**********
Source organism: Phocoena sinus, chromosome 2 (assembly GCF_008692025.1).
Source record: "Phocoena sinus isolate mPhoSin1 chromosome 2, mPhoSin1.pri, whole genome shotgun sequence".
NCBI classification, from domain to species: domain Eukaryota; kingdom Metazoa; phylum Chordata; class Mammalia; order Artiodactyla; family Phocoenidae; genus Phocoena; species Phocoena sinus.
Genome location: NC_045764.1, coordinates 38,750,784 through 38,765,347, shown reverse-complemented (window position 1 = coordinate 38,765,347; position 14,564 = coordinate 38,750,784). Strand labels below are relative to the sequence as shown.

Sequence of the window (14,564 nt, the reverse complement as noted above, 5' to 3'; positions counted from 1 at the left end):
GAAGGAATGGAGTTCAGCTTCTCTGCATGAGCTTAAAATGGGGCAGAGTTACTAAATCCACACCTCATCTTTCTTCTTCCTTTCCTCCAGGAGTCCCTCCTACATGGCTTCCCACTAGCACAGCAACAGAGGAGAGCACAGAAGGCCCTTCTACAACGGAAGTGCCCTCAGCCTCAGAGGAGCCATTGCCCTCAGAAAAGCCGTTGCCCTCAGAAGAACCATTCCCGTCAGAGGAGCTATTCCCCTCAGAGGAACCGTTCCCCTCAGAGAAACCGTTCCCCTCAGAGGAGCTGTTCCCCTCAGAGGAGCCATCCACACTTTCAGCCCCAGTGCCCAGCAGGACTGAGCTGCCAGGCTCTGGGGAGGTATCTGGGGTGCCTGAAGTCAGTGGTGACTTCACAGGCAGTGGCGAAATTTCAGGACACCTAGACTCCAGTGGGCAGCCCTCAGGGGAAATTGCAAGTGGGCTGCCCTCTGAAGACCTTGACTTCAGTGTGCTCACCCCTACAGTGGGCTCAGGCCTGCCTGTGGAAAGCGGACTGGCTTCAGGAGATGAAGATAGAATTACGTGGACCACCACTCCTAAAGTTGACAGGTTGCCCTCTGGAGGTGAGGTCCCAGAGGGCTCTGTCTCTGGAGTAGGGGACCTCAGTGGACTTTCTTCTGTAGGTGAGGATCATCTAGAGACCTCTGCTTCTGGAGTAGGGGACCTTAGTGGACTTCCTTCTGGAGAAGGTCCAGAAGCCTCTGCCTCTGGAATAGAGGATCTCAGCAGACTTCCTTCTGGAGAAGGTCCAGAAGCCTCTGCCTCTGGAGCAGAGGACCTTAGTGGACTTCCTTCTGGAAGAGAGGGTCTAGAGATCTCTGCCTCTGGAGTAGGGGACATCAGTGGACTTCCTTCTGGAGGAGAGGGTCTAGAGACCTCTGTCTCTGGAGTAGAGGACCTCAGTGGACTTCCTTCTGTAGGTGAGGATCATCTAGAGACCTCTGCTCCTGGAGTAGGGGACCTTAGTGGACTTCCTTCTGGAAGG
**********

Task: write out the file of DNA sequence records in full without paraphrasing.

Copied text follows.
Source organism: Phocoena sinus, chromosome 2 (assembly GCF_008692025.1).
Source record: "Phocoena sinus isolate mPhoSin1 chromosome 2, mPhoSin1.pri, whole genome shotgun sequence".
NCBI classification, from domain to species: domain Eukaryota; kingdom Metazoa; phylum Chordata; class Mammalia; order Artiodactyla; family Phocoenidae; genus Phocoena; species Phocoena sinus.
Genome location: NC_045764.1, coordinates 38,750,784 through 38,765,347, shown reverse-complemented (window position 1 = coordinate 38,765,347; position 14,564 = coordinate 38,750,784). Strand labels below are relative to the sequence as shown.

Sequence of the window (14,564 nt, the reverse complement as noted above, 5' to 3'; positions counted from 1 at the left end):
GAAGGAATGGAGTTCAGCTTCTCTGCATGAGCTTAAAATGGGGCAGAGTTACTAAATCCACACCTCATCTTTCTTCTTCCTTTCCTCCAGGAGTCCCTCCTACATGGCTTCCCACTAGCACAGCAACAGAGGAGAGCACAGAAGGCCCTTCTACAACGGAAGTGCCCTCAGCCTCAGAGGAGCCATTGCCCTCAGAAAAGCCGTTGCCCTCAGAAGAACCATTCCCGTCAGAGGAGCTATTCCCCTCAGAGGAACCGTTCCCCTCAGAGAAACCGTTCCCCTCAGAGGAGCTGTTCCCCTCAGAGGAGCCATCCACACTTTCAGCCCCAGTGCCCAGCAGGACTGAGCTGCCAGGCTCTGGGGAGGTATCTGGGGTGCCTGAAGTCAGTGGTGACTTCACAGGCAGTGGCGAAATTTCAGGACACCTAGACTCCAGTGGGCAGCCCTCAGGGGAAATTGCAAGTGGGCTGCCCTCTGAAGACCTTGACTTCAGTGTGCTCACCCCTACAGTGGGCTCAGGCCTGCCTGTGGAAAGCGGACTGGCTTCAGGAGATGAAGATAGAATTACGTGGACCACCACTCCTAAAGTTGACAGGTTGCCCTCTGGAGGTGAGGTCCCAGAGGGCTCTGTCTCTGGAGTAGGGGACCTCAGTGGACTTTCTTCTGTAGGTGAGGATCATCTAGAGACCTCTGCTTCTGGAGTAGGGGACCTTAGTGGACTTCCTTCTGGAGAAGGTCCAGAAGCCTCTGCCTCTGGAATAGAGGATCTCAGCAGACTTCCTTCTGGAGAAGGTCCAGAAGCCTCTGCCTCTGGAGCAGAGGACCTTAGTGGACTTCCTTCTGGAAGAGAGGGTCTAGAGATCTCTGCCTCTGGAGTAGGGGACATCAGTGGACTTCCTTCTGGAGGAGAGGGTCTAGAGACCTCTGTCTCTGGAGTAGAGGACCTCAGTGGACTTCCTTCTGTAGGTGAGGATCATCTAGAGACCTCTGCTCCTGGAGTAGGGGACCTTAGTGGACTTCCTTCTGGAAGG